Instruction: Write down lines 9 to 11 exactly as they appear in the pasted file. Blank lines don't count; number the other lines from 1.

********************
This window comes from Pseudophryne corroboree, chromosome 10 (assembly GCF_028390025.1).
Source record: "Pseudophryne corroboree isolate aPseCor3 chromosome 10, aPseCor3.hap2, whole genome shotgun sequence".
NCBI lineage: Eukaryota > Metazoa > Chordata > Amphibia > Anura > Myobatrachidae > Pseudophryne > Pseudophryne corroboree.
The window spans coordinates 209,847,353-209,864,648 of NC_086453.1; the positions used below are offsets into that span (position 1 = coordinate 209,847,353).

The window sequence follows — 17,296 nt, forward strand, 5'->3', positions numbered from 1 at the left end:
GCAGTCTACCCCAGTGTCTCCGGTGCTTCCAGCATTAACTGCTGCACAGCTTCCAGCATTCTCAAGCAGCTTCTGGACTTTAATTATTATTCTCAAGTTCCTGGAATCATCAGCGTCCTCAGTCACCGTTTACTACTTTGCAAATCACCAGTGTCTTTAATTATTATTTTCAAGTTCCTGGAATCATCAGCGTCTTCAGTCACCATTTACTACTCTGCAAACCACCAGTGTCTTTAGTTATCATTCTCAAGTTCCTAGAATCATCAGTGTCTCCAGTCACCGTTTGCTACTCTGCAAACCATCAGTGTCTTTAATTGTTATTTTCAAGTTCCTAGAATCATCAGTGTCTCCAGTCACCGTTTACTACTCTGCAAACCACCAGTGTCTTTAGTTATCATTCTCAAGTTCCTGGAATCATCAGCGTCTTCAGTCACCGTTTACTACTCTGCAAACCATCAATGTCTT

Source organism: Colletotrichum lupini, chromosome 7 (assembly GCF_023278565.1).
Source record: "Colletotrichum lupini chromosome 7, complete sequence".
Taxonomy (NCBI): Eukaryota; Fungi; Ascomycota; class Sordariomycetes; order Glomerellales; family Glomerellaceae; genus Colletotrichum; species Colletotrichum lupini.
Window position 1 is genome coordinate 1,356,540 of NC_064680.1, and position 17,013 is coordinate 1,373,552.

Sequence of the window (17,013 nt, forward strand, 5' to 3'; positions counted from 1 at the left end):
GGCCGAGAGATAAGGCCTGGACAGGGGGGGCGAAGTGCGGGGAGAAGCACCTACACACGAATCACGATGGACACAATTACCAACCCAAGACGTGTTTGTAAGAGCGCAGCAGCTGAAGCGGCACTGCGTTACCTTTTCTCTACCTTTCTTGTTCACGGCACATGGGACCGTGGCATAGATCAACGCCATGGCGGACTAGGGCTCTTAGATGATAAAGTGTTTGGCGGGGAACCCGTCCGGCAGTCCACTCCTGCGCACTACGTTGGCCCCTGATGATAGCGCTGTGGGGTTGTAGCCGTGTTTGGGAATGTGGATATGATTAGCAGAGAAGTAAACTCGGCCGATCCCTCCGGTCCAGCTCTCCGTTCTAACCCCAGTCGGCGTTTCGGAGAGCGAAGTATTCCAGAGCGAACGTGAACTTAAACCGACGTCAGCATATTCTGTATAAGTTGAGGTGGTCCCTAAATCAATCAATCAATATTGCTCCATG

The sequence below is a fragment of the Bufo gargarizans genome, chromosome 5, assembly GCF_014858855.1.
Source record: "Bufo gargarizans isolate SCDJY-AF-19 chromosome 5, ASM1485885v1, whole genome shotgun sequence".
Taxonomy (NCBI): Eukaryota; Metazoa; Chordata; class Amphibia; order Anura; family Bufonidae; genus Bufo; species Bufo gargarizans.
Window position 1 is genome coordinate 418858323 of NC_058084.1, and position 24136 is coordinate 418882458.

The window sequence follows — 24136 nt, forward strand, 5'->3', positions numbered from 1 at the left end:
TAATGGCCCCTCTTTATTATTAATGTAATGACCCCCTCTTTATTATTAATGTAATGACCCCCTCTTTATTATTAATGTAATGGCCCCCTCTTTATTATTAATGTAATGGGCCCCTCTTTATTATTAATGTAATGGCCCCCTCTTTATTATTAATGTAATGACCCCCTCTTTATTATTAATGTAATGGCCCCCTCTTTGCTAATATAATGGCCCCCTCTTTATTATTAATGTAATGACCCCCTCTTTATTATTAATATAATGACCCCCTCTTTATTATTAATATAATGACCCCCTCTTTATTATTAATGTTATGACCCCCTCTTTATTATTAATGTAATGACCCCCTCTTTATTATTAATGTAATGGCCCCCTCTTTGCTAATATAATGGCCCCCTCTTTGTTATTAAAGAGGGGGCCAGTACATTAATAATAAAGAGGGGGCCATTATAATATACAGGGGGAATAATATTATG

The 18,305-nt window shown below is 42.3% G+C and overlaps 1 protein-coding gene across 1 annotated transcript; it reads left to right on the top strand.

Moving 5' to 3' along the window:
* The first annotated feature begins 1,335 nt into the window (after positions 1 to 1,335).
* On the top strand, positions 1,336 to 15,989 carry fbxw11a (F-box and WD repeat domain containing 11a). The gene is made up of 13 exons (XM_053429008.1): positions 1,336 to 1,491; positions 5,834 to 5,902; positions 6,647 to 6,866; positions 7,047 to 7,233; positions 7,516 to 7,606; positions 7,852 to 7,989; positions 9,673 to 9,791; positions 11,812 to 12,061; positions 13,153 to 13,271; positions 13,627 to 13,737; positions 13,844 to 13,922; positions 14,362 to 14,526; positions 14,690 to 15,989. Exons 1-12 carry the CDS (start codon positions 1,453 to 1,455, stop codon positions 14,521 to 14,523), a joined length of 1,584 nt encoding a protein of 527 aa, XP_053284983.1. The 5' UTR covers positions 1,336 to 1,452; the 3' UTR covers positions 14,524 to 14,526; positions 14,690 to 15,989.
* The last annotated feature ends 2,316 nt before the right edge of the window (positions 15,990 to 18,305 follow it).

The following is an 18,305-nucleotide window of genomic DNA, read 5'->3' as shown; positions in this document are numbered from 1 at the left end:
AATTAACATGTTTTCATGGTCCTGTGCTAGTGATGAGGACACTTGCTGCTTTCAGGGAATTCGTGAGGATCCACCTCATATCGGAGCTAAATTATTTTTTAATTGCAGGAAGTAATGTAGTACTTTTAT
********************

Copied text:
Taxonomy (NCBI): Eukaryota; Fungi; Ascomycota; class Sordariomycetes; order Glomerellales; family Glomerellaceae; genus Colletotrichum; species Colletotrichum lupini.
Window position 1 is genome coordinate 1,356,540 of NC_064680.1, and position 17,013 is coordinate 1,373,552.

Sequence of the window (17,013 nt, forward strand, 5' to 3'; positions counted from 1 at the left end):